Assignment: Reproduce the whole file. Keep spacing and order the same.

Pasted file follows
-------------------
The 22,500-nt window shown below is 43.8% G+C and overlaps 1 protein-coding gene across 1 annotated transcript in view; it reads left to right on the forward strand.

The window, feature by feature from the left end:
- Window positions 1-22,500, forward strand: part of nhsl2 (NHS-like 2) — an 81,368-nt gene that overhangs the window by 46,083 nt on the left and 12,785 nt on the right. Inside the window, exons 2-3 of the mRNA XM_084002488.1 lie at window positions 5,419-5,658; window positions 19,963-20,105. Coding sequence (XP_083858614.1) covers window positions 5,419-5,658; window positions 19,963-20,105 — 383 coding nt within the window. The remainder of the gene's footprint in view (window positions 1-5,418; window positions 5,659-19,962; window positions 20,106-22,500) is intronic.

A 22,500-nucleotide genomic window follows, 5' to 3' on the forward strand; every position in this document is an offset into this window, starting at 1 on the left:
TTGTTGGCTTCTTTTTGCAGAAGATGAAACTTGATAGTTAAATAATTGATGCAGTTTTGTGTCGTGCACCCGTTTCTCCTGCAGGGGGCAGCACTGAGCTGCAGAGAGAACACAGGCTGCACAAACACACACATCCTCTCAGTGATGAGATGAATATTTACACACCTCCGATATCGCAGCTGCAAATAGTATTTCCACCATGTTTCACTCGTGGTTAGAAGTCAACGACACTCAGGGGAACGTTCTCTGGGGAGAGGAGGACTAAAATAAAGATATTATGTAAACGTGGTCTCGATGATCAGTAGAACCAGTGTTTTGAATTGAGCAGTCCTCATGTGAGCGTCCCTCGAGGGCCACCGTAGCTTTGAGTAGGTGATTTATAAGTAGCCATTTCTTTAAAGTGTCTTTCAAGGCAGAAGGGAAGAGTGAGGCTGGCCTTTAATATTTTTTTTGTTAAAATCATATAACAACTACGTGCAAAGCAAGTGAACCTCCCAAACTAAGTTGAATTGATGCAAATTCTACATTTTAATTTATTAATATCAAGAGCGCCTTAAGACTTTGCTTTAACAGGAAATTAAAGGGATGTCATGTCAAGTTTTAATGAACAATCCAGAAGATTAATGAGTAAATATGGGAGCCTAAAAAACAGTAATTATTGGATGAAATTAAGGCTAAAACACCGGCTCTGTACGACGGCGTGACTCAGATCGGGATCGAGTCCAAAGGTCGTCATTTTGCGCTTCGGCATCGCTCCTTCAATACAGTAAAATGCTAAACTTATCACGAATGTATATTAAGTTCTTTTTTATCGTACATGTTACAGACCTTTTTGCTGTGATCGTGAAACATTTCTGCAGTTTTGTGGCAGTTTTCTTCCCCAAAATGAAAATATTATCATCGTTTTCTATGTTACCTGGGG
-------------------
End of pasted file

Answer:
The 22,500-nt window shown below is 43.8% G+C and overlaps 1 protein-coding gene across 1 annotated transcript in view; it reads left to right on the forward strand.

The window, feature by feature from the left end:
- Window positions 1-22,500, forward strand: part of nhsl2 (NHS-like 2) — an 81,368-nt gene that overhangs the window by 46,083 nt on the left and 12,785 nt on the right. Inside the window, exons 2-3 of the mRNA XM_084002488.1 lie at window positions 5,419-5,658; window positions 19,963-20,105. Coding sequence (XP_083858614.1) covers window positions 5,419-5,658; window positions 19,963-20,105 — 383 coding nt within the window. The remainder of the gene's footprint in view (window positions 1-5,418; window positions 5,659-19,962; window positions 20,106-22,500) is intronic.

A 22,500-nucleotide genomic window follows, 5' to 3' on the forward strand; every position in this document is an offset into this window, starting at 1 on the left:
TTGTTGGCTTCTTTTTGCAGAAGATGAAACTTGATAGTTAAATAATTGATGCAGTTTTGTGTCGTGCACCCGTTTCTCCTGCAGGGGGCAGCACTGAGCTGCAGAGAGAACACAGGCTGCACAAACACACACATCCTCTCAGTGATGAGATGAATATTTACACACCTCCGATATCGCAGCTGCAAATAGTATTTCCACCATGTTTCACTCGTGGTTAGAAGTCAACGACACTCAGGGGAACGTTCTCTGGGGAGAGGAGGACTAAAATAAAGATATTATGTAAACGTGGTCTCGATGATCAGTAGAACCAGTGTTTTGAATTGAGCAGTCCTCATGTGAGCGTCCCTCGAGGGCCACCGTAGCTTTGAGTAGGTGATTTATAAGTAGCCATTTCTTTAAAGTGTCTTTCAAGGCAGAAGGGAAGAGTGAGGCTGGCCTTTAATATTTTTTTTGTTAAAATCATATAACAACTACGTGCAAAGCAAGTGAACCTCCCAAACTAAGTTGAATTGATGCAAATTCTACATTTTAATTTATTAATATCAAGAGCGCCTTAAGACTTTGCTTTAACAGGAAATTAAAGGGATGTCATGTCAAGTTTTAATGAACAATCCAGAAGATTAATGAGTAAATATGGGAGCCTAAAAAACAGTAATTATTGGATGAAATTAAGGCTAAAACACCGGCTCTGTACGACGGCGTGACTCAGATCGGGATCGAGTCCAAAGGTCGTCATTTTGCGCTTCGGCATCGCTCCTTCAATACAGTAAAATGCTAAACTTATCACGAATGTATATTAAGTTCTTTTTTATCGTACATGTTACAGACCTTTTTGCTGTGATCGTGAAACATTTCTGCAGTTTTGTGGCAGTTTTCTTCCCCAAAATGAAAATATTATCATCGTTTTCTATGTTACCTGGGG